Mark Ritson on branding: P&G's tactics point to marketing's way ahead

Can you name the best marketing company in the world? It is a very difficult question. Too often we confuse big revenues, innovative products, famous brands or remarkable ad campaigns with marketing excellence. Don't get me wrong: all of the above are wonderful corporate assets, but they do not necessarily denote marketing excellence.

A truly great marketing organisation displays excellence in all fields of our discipline. And that is why I have no hesitation in telling you that Procter & Gamble is the single greatest marketing company in the world.

Five years ago P&G was the last company you would associate with marketing excellence. Half of its leading brands were losing market share, employee morale was at an all-time low, and a once powerful marketing function had been decimated by a dis-astrous restructuring.

But the recruitment of a new chief executive - AG Lafley, himself a talented marketer - and the promotion of James Stengel to the post of chief marketing officer a year later has transformed the once ailing FMCG giant and propelled it into the vanguard of marketing practice.

Take market research. P&G recognised that it was awash with too much quantitative analysis that only served to stifle consumer insight. In response it has radically revised its research architecture, first by installing observational methods such as ethnography at its core, and then using these insights to drive its quantitative analyses.

When Jim Stengel began the restructuring of P&G's marketing function, his team shadowed marketing managers, studying how they used observational methods. The results were translated into a 300-item questionnaire that was distributed to more than 3000 staff. The data was analysed using structural equation modelling. The very best of qual and quant, in synergy.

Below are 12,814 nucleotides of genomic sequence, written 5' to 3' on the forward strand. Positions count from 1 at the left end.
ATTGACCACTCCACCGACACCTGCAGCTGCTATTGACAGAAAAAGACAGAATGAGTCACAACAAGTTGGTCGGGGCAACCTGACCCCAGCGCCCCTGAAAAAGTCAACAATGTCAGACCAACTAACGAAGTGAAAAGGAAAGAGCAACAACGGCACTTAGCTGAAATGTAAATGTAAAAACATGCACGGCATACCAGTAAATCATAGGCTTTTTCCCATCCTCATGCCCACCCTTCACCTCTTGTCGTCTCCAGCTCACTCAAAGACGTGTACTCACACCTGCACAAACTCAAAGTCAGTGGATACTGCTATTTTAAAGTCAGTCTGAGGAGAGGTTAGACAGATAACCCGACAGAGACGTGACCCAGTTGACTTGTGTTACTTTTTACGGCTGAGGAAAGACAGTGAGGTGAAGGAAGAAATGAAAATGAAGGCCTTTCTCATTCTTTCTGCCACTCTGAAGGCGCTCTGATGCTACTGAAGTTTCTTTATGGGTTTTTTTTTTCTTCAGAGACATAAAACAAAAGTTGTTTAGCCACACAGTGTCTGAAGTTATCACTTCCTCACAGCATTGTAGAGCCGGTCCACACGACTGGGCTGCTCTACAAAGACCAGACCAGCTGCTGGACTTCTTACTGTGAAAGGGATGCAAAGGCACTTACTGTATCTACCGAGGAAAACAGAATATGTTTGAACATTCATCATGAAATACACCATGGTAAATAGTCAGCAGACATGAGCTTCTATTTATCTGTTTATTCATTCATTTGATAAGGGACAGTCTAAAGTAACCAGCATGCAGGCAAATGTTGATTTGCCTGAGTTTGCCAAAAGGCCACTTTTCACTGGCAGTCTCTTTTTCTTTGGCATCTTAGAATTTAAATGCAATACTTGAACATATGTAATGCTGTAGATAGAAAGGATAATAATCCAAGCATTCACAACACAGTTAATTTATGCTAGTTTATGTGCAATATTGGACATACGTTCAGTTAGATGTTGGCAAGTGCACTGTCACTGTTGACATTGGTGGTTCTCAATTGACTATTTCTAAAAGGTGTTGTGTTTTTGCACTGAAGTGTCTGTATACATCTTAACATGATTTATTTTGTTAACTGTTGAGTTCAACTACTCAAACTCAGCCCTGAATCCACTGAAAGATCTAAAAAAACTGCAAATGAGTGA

Take marketing communications. While TV advertising prices and expenditures have continued to rise, Stengel has been an out-spoken critic of the medium and agencies that extol it. A year ago he delivered a remarkable speech to US advertising executives in which he predicted the imminent demise of the 30-second TV spot, berated the industry for failing to evolve in any meaningful way, and announced that the mass-marketing approach P&G had helped to develop was effectively dead.

It wasn't just talk. Stengel has overseen a dramatic 20% shift in P&G's global marketing budgets away from TV advertising and has experimented with a series of alternative approaches. One such venture is the Tremor Marketing Unit, a network of 280,000 teenagers that P&G uses to virally promote brands to the vital youth market that is increasingly hard to reach by traditional methods. Stengel has also taken an avowedly integrated approach to communications. He recently announced that P&G did not have advertising agencies any more, just 'communication agencies'. How's that for media-neutral thinking?

Perhaps that most revolutionary element of the new P&G set-up is its approach to return on investment (ROI). Rather than seeing marketing accountability as the topic for a academic debate, Stengel and his team have made it a practical reality. All P&G's communication agencies are now being paid on performance, not on retainer or commission. P&G has also committed itself to support the Apollo Project, the exciting new audience measurement system that could finally remove the embarrassing inexactitude of people meters once and for all.

The company that invented brand management and helped to write the book of marketing strategy in the 20th century is now busy on a new edition.

Anyone keen to learn about the future of marketing should watch what is going on at P&G now.


- The rallying call of the revolution at Procter & Gamble has been simple. 'The consumer is boss' has been the mantra since AG Lafley took the helm.

- He supports ethnographic research, despite bridling at the name: 'I call it the best way to create value. If you want to understand how a lion hunts don't go to the zoo. Go to the jungle.'

- Jim Stengel has been critical of accountability in advertising. 'This is a $450bn global industry and we are making decisions with less data and discipline than we apply to a $100,000 decisions in other aspects of our business.'

- The Apollo System, proposed in September 2004 by Arbitron and ACNielsen, would equip 70,000 people with a device to record their exposure to all marketing communications and link it to buyer behaviour. The system is budgeted to cost $100m; as yet, only P&G has agreed to invest in it.